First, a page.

As a new departure for artistic practice in Ireland’s North West, artwork in this exhibition involves the use of 3D printing technology to explore some of O’Nolan’s scientific theories. Eddie O’Kane works with his mentor and technical advisor Christopher Roulston, Lecturer in Engineering, Letterkenny Institute of Technology, to produce these works. Their collaboration is akin to the theorising dialogue that occurs in the novel between the narrator and the policemen where scientific conjecture and surmising inform a range of concepts and metaphors. The very act of creating 3D printed multiples based on the narrative and scientific theories of the imaginary philosopher De Selby taps into both the humour and complexity of O’Nolan’s work. As Michael Foley notes, O’Nolan ‘seems to have predicted string theory and parallel universes’2 when he wrote, in The Third Policeman, that ‘[n]ew and unimaginable dimensions will supersede the present order.’3

The 3D objects created by Eddie O’Kane are dislocated and fragmentary metaphors for the novel’s fantastic scientific concepts. They connect with the theory of serialism in The Third Policeman, where objects uncannily materialise and reoccur; mirrors and bicycles for instance. The artist has created a spiral of mirrors to articulate this theory and the title reflects its inspiration: ‘De Selby Was Obsessed with Mirrors.’ The tiny 3D printed mirrors have decorative surrounds and a face emerging from the mirror’s centre, and these repeat in a spiral of continuity. The bicycle features heavily in the novel and is referenced to support Sergeant Pluck’s atomic theory, in which a two-way exchange of atoms between humans and bicycles is activated through exclusive travel by bicycle and intensive cycling. This exchange is demonstrated in the small 3D sculptures by Eddie O’Kane that reproduce a bicycle which is contemporary with the novel’s timeframe. It appears as a normal bicycle in this series in all respects, except for the face that has formed on the front, the bare feet that extend where the pedals should be, and the long arms that take the place of spokes in the wheel. These 3D artworks are titled ‘Halfway to Being a Bicycle Himself’ and they communicate the artist’s intention to articulate sculpturally what are already highly visual narrative metaphors. Added to this is the theme of infinite regression where boxes are held within boxes until they seem imperceptible to the naked eye – ‘receding to some unimaginable ultimum’4 – and the suite of 3D printed chests that illustrate this concept is entitled ‘The Only Sole Correct Thing to Contain the Chest was Another Chest of the Same but Littler Cubic Dimension.’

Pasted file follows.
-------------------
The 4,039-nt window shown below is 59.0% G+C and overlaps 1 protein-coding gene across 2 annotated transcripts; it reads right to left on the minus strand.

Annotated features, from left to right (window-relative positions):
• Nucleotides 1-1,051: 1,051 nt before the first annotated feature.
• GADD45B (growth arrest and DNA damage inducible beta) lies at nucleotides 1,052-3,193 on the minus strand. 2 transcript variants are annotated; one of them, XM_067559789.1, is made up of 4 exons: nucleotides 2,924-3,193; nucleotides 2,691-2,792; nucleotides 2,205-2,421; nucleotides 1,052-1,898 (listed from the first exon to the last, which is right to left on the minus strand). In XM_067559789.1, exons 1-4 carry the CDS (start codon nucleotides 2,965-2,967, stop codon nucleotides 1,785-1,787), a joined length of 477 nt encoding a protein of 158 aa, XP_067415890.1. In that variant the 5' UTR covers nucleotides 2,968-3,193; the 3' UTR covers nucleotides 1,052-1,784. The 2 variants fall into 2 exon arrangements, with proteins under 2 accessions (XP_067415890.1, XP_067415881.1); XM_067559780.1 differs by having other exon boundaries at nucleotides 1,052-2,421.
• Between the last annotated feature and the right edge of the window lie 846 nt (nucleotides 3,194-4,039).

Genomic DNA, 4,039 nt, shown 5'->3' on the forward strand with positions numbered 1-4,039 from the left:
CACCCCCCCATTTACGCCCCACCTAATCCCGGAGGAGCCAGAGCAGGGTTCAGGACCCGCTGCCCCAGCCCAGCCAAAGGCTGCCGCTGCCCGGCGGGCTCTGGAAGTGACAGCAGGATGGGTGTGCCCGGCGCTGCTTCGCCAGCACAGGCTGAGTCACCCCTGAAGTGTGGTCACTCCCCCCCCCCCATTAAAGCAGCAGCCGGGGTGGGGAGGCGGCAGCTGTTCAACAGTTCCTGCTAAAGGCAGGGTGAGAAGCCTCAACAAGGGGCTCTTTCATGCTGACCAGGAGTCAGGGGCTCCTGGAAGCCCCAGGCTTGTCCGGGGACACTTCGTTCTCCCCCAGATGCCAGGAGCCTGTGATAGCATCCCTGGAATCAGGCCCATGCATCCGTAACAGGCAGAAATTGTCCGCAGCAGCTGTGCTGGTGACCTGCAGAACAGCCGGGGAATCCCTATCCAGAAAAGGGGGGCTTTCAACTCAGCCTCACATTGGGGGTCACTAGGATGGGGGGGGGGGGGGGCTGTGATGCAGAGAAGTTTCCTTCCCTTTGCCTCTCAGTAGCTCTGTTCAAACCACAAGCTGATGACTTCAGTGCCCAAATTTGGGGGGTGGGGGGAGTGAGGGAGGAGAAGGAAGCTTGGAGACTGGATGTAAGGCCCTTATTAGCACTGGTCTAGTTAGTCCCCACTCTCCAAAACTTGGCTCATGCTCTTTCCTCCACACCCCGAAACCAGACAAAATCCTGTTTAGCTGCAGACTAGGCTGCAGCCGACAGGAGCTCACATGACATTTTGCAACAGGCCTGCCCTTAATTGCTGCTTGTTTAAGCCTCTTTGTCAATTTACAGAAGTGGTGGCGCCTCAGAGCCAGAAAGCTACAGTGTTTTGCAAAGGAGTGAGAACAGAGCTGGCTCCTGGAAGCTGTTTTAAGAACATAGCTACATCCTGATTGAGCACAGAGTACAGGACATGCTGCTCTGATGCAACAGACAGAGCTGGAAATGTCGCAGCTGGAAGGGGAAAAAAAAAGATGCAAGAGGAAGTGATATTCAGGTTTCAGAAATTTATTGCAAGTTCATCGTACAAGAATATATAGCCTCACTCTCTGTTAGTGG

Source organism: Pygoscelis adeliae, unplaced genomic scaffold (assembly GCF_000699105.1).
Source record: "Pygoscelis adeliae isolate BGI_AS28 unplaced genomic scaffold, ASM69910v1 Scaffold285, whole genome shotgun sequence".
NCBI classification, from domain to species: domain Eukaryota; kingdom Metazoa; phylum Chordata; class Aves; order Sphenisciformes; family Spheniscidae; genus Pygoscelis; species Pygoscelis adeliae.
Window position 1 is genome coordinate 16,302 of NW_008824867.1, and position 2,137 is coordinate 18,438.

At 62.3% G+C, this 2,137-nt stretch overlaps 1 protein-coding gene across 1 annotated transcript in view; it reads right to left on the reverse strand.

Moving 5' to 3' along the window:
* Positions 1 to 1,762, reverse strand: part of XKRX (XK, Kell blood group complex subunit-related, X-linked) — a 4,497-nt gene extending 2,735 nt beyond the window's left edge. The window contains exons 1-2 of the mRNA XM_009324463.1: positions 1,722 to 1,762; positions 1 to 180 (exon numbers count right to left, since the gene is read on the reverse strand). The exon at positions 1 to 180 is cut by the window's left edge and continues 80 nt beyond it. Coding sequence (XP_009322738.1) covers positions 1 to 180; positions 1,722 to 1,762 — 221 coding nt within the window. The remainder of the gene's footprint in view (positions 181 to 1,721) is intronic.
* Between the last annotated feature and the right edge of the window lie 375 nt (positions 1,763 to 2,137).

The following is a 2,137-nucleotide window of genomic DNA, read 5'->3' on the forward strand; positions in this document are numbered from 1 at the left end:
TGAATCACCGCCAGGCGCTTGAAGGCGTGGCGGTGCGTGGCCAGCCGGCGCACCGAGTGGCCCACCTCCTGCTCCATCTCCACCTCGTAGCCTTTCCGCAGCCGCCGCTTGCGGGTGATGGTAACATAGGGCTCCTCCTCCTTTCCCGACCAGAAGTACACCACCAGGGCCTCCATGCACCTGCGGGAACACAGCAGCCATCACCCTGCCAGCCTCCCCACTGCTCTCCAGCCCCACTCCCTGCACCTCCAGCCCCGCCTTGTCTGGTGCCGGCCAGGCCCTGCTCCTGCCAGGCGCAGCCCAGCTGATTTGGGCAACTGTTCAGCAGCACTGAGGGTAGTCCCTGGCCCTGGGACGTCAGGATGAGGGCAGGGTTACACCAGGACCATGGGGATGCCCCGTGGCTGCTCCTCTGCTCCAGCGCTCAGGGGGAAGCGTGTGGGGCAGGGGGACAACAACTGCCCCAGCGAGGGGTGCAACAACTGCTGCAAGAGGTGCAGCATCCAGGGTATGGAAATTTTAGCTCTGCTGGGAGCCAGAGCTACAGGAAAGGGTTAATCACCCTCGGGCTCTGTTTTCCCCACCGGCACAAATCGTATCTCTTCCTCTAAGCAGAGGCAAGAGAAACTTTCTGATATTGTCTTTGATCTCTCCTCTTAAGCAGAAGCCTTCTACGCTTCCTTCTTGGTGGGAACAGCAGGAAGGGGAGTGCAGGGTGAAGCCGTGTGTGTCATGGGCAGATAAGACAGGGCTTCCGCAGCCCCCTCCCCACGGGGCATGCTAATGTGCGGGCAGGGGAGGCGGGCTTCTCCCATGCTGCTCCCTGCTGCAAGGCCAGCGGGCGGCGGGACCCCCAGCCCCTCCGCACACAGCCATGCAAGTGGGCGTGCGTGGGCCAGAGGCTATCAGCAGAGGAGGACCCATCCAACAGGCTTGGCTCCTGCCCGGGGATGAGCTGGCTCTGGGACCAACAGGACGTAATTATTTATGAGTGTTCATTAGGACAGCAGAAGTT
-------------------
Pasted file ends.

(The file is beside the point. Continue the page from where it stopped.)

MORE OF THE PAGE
‘The Ever Widening Spiral’ is part of a series that has been exhibited at venues including Salzburg University; the Burns Library, Boston College, USA; the Irish Embassy, Berlin; Boston College Headquarters, Dublin; and the Old Courthouse in Lifford. Each of these contexts and venues have informed the work featured here and resulted in further additions through which the spiral of practice, influence, and narrative has been extended. The exhibition was on show at the Alley Theatre and Strabane and Sperrin Visitor Information Centre 27 September–15 October 2021 and was funded by the Arts Council of Ireland and Creative Ireland. This is a remarkable exhibition of veritable richness and aesthetic enquiry. It remains in memory as a thought-provoking display and the best exhibition at the Alley to date.

Notes

  1. Christian Yves Dupont, ‘Flanntasmagoria!,’ Irish Arts Review 36, no. 3 (Autumn 2019). Available at: http://hdl.handle.net/2345/bc-ir:108978. [^]
  2. Michael Foley, ‘The Third Policeman by Flann O’Brien: An Expert Investigation,’ The Irish Times (25 August 2015). Available at: https://www.irishtimes.com/culture/books/the-third-policeman-by-flann-o-brien-an-expert-investigation-1.2328019. [^]
  3. Flann O’Brien, The Complete Novels: At Swim-Two-Birds, The Third Policeman, The Poor Mouth, The Hard Life, The Dalkey Archive, introd. Keith Donohue (London: Everyman, 2007), 305. [^]
  4. Ibid., 327. [^]

Competing Interests

The author is related to the exhibiting artists (daughter of Eddie and Joanna and sister of David). She had no role in organising this exhibition.